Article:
My pick is always La Pizza on Delmar. I love theirs, but only when I manage to not order a meatball sub or Italian.

                          1. re: Phaedrus

                            Pizzeria Della Piazza on the Hill does a good version of Chicago style. A'mi's on Manchester in Rock Hill looks like they have good pizza, but I have never actually ordered it there. They do NY style, StL style, and Chicago, according to their signage.

                            1. re: sheriffblalock

                              Ami's is a lot less objectionabler than Imo's for St. Louis style. It used to be a Talayna's. I think their NY style is acceptable. Never had their Chicago.

                              1. re: sheriffblalock

                                Ami's has the most amazing house salad (they call it the "combo" salad), but pizza is eh, so so. Their cheese garlic bread is also super yummy (much better than the crud you get at Imo's or Cecils- why so many restaurants still use Fazio's bread I have no idea). I guess you just have to grow up here to love St. Louis style pizza- I'm surprised that so many people seem to dislike it here. I waited tables at Cecils all during college, so I guess thin crust and provel cheese will always have a special spot in my heart.

                                1. re: Stldine

                                  I really hate to admit this, but on Thanksgiving of all days, we swung by a friends house as he lives near my sister (who held our Thanksgiving Dinner).

                                  A quick stop to say hello, turned into a night of poker, and out from the fridge came cold pizza...Cecil Whitaker's cold pizza. Hungry as I was, I ate it, and I have to say, it's significantly better than any Imo's I've ever had--even cold.

                                  So I guess I'll have to let Cecil's pass as I don't think it was just the alcohol speaking.

                              2. re: Phaedrus

                                Tonite, my brother took me to a place on the corner of Spring and Wyoming, it was called Blackthorn. (Wyoming address) We had a Chicage Stuffed Pizza, it was very good. First time I had been there of course and some guy sitting at the bar greeted us and asked if it was our first time. Since it was mine I said, it was but my brother had been there before. He said, place orders over there at the bar. We ordered and were informed there was a 2 hour wait. While we waited, had a couple of beers, played shuffle board, and listened to juke box. Small seating area but I heard someone say that there was a room upstairs and saw plenty of people disappearing throw a door. Busy and steady, I would suggest calling orders in before you head there. I definantly will return! Now to try A'mis.....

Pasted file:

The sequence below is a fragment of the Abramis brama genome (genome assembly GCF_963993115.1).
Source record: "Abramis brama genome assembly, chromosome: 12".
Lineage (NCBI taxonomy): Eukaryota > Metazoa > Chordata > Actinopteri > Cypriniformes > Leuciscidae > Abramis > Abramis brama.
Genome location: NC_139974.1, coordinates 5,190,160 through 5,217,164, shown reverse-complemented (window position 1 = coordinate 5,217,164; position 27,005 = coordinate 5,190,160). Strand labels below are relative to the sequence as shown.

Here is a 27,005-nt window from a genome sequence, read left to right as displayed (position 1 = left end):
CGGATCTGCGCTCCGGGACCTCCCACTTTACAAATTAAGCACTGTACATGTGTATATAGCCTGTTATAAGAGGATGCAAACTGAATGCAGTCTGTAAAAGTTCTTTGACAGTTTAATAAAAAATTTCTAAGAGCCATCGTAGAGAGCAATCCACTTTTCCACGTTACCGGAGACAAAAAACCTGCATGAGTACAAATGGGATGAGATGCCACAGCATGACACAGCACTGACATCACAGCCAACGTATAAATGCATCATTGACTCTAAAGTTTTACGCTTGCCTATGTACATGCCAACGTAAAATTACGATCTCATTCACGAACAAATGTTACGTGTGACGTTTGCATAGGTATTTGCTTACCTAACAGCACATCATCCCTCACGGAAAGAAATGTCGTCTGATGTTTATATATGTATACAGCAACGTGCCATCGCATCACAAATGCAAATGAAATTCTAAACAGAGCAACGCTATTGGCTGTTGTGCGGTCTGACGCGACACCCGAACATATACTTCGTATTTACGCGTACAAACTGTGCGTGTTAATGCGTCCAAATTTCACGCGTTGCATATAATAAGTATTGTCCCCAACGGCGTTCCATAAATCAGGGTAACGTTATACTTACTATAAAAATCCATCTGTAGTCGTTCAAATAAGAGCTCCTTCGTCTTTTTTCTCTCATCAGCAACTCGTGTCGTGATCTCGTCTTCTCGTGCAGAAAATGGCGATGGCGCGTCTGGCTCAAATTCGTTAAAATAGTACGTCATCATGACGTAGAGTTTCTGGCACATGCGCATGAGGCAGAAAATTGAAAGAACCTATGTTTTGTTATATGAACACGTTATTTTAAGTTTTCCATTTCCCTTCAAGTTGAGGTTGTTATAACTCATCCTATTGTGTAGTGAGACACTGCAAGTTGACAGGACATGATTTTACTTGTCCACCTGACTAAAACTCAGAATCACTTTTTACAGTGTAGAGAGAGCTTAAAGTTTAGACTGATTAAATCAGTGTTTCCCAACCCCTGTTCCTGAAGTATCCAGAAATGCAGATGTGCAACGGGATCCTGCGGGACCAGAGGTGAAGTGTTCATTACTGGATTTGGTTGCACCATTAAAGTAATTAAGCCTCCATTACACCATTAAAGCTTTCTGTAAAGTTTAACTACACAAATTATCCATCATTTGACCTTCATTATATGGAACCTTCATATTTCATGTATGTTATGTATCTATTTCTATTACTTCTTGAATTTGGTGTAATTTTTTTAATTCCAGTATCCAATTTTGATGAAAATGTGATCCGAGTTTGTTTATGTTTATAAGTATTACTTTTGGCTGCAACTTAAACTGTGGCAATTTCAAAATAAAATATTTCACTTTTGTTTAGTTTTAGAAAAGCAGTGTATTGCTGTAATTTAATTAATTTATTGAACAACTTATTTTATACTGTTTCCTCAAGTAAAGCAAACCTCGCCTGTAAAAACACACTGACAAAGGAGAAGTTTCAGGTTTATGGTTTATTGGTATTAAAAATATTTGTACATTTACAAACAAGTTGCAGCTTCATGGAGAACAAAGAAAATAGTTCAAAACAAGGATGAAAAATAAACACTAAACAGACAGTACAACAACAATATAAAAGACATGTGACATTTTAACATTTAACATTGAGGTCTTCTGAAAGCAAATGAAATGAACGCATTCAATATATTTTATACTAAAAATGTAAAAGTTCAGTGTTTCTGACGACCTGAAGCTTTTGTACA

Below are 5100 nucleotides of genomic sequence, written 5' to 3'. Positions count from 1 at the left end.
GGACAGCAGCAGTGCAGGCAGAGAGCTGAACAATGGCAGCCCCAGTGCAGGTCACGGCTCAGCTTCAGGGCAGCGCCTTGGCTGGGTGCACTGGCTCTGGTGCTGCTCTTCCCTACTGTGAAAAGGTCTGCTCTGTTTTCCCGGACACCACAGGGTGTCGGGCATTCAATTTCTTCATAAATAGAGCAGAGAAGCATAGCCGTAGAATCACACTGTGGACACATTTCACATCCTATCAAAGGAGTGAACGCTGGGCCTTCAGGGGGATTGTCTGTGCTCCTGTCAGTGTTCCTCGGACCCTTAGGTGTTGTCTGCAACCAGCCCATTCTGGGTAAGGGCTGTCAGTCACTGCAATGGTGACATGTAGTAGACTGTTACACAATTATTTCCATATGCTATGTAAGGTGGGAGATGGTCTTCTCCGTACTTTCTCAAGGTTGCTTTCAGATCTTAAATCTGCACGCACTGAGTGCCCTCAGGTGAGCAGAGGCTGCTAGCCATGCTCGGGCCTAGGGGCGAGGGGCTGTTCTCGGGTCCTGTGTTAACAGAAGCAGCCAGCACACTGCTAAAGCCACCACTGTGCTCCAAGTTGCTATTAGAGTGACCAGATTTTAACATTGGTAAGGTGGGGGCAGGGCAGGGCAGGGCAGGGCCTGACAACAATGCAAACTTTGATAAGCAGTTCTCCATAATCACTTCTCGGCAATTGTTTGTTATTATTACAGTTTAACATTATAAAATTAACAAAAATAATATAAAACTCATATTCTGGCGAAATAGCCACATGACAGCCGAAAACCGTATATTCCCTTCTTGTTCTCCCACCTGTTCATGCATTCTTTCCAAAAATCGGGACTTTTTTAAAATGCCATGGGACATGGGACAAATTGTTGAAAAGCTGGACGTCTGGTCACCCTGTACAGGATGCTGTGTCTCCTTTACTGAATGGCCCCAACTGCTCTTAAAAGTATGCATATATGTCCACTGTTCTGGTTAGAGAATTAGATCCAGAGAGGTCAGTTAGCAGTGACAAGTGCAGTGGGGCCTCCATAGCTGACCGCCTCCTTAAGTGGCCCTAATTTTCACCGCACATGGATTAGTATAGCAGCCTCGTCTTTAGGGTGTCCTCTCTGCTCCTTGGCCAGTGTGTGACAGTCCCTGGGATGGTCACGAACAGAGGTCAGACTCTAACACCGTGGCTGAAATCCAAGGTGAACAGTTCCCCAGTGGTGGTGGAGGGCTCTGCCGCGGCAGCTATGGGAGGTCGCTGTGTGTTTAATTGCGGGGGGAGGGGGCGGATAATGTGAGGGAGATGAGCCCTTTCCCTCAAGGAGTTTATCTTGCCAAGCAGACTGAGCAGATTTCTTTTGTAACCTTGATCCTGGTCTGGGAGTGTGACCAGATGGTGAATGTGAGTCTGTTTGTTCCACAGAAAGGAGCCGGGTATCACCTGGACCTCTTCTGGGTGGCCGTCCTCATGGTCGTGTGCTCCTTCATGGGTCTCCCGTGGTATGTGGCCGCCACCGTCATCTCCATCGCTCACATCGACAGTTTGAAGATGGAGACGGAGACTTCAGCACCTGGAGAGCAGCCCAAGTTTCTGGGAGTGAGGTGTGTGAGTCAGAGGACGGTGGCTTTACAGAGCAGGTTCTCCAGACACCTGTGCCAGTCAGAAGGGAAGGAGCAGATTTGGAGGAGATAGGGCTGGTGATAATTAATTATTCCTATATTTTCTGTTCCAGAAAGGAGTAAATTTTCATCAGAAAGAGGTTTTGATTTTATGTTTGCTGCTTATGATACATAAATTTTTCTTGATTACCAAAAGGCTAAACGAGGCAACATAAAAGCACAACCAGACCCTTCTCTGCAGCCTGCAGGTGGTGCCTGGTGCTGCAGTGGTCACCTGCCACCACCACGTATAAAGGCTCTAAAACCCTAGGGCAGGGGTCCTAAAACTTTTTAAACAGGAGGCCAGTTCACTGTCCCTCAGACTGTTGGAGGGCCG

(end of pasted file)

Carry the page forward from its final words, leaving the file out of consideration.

1. re: pizza_guy1

                                  I think it's only fair to warn people that Blackthorn is about the dirtiest restaurant around. I've been there one time, and we immediately left because I couldn't deal with the smoke, and I have an issue waiting 1:30-2:00 hours for any food. Maybe I'm just not that cool.

                                  I have, though, had the pizza at a birthday party where they ordered it, and went and got it. I'm not sure if they have different variations of pizza, but what I had was not Chicago style. It was incredibly thick for sure, but it wasn't cooked in a pan the way Chicago style is to get the crisp pie-like sides. It seemed to just be a very thick layer of dough cooked on a pan.

                                  I didn't care for it. They seemed undercooked and a bit doughy, and the amount of cheese overwhelmed every variety I tried. Maybe they really were undercooked because they were in a hurry with all those people upset about waiting 2 hours? I really don't know.

                                  Has anyone else had this impression? Maybe I should stick it out again.

                                  1. re: bobzemuda

                                    Yes it is a smoking restaurant, but I am a smoker and did not bother me. Kitchen area was open and appeared to be clean. The "stuffed pizza" I had, aside from having some toppings in top as well as inside was pretty much what I had when I was selling frozen stuffed pizzas patterned after, Nancy's. I expected tons of cheese inside the pizza, how else are you going to get a 8 pound pizza from a 12 inch pie?